Children must be placed at centre of mental health legislation

The needs of children need to be placed at the centre of a reformed Mental Health legislation otherwise it risks becoming little more than a “sticking plaster”, a report has warned.

The All-Party Parliamentary Group on a Fit and Healthy Childhood has said the needs of children need to feature ‘first, last and foremost’ in any reformed mental health legislation as poor mental health often makes its first appearance in childhood.

Chair, Jim Fitzpatrick MP said: “The Prime Minister’s pledge to reform the 1983 Mental Health Act is welcome in order to combat the ‘burning injustice’ of the disparity she has criticised in mental health care. However, reform is long overdue. If new legislation focuses purely upon the adult population, it will be as ineffective as sticking plaster, because poor mental health often makes its first appearance in childhood and is either missed or dismissed. The resultant full-blown adult crisis becomes entrenched and measures to combat it will be correspondingly difficult and costly. The resultant full-blown adult crisis becomes entrenched and measures to combat it will be correspondingly difficult and costly.”

The group has published a report offering a ‘practice based evidence’ approach, placing children at the centre, which it states, will contribute to a society that is mentally resilient as well as physically fit.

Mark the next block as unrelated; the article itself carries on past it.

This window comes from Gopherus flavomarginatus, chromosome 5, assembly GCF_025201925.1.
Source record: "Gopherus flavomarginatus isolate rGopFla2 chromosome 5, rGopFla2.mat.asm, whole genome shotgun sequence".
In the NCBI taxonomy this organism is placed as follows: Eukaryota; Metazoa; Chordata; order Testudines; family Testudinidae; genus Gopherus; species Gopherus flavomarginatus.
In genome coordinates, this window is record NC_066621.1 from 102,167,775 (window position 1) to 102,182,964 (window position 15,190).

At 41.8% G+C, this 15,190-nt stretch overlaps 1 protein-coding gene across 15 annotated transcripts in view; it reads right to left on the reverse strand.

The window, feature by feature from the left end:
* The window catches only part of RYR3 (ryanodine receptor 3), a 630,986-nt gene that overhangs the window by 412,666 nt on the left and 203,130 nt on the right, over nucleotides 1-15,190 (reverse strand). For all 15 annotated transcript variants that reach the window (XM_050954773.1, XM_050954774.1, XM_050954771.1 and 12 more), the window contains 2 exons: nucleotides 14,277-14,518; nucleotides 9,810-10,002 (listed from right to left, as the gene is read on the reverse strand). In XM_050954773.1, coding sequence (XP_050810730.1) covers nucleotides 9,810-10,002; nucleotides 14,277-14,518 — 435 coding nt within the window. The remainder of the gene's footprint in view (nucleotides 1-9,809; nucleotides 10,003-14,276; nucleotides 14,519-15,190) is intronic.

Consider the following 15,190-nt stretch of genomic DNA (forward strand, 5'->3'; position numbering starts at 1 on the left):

The report recommends:

– ‘Practice based evidence’; child centred strategies measuring what progress is being achieved against objectives such as those supplied by the National Audit Office in assessing the delivery of mental health services to children as set out in the Green Paper.

– The extension of responsibility for the children’s mental health workforce development beyond the Department of Health and Social Care to encompass the Department for Education and others with a comparable and demonstrable interest.

– A substantial extension of the range of interventions beyond the limited compass of behavioural family therapy and cognitive behavioural therapy (CBT).

– A commissioned authority to ensure the establishment of unified policies and standards for the inspection of children’s mental health.

– An extension of the definition of the Children and Young People’s Health Service Data Set (CYPHS) to include all locations that deliver children’s mental health services through the Data Coordination Board.

Lead author, Helen Clark said that the inclusion of the child centred strategies in the APPG report would enable a new Mental Health Act to stand the test of time: “The government’s official announcement of the proposed legislation makes no mention of children. Health and Social Care Secretary Matt Hancock says that one in four people will be affected by mental ill health at some point in their lives. What he does not say is that this may begin in childhood.

“As Chancellor, Philip Hammond has said, ‘there are few more pressing needs than the needs of those who suffer mental illness.’ We agree. It makes sense therefore, that the mental health needs of children (who depend upon the adult society to act in their best interests) must be the top priority.

“The policies we offer in our new report will be the missing link for a reformed Mental Health Act and ensure that it can, and will, stand the test of time – by putting children first,” she concluded.

Children’s Mental Health Beyond the Green Paper: The Role of Practice-Based Evidence

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